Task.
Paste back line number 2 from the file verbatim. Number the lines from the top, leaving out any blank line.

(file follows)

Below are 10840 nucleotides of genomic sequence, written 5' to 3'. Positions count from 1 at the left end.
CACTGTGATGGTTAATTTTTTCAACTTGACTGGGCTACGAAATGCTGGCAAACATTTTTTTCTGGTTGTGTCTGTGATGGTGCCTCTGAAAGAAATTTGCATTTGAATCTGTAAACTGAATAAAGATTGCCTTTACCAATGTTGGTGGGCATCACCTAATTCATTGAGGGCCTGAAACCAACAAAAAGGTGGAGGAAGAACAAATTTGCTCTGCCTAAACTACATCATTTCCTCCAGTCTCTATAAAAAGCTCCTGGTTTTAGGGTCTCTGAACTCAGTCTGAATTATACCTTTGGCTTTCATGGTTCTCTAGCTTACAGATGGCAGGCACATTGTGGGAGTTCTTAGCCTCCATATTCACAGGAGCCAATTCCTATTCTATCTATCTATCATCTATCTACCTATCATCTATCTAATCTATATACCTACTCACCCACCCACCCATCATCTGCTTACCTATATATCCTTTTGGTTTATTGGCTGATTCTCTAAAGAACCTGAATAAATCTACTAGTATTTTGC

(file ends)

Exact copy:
CACTGTGATGGTTAATTTTTTCAACTTGACTGGGCTACGAAATGCTGGCAAACATTTTTTTCTGGTTGTGTCTGTGATGGTGCCTCTGAAAGAAATTTGCATTTGAATCTGTAAACTGAATAAAGATTGCCTTTACCAATGTTGGTGGGCATCACCTAATTCATTGAGGGCCTGAAACCAACAAAAAGGTGGAGGAAGAACAAATTTGCTCTGCCTAAACTACATCATTTCCTCCAGTCTCTATAAAAAGCTCCTGGTTTTAGGGTCTCTGAACTCAGTCTGAATTATACCTTTGGCTTTCATGGTTCTCTAGCTTACAGATGGCAGGCACATTGTGGGAGTTCTTAGCCTCCATATTCACAGGAGCCAATTCCTATTCTATCTATCTATCATCTATCTACCTATCATCTATCTAATCTATATACCTACTCACCCACCCACCCATCATCTGCTTACCTATATATCCTTTTGGTTTATTGGCTGATTCTCTAAAGAACCTGAATAAATCTACTAGTATTTTGC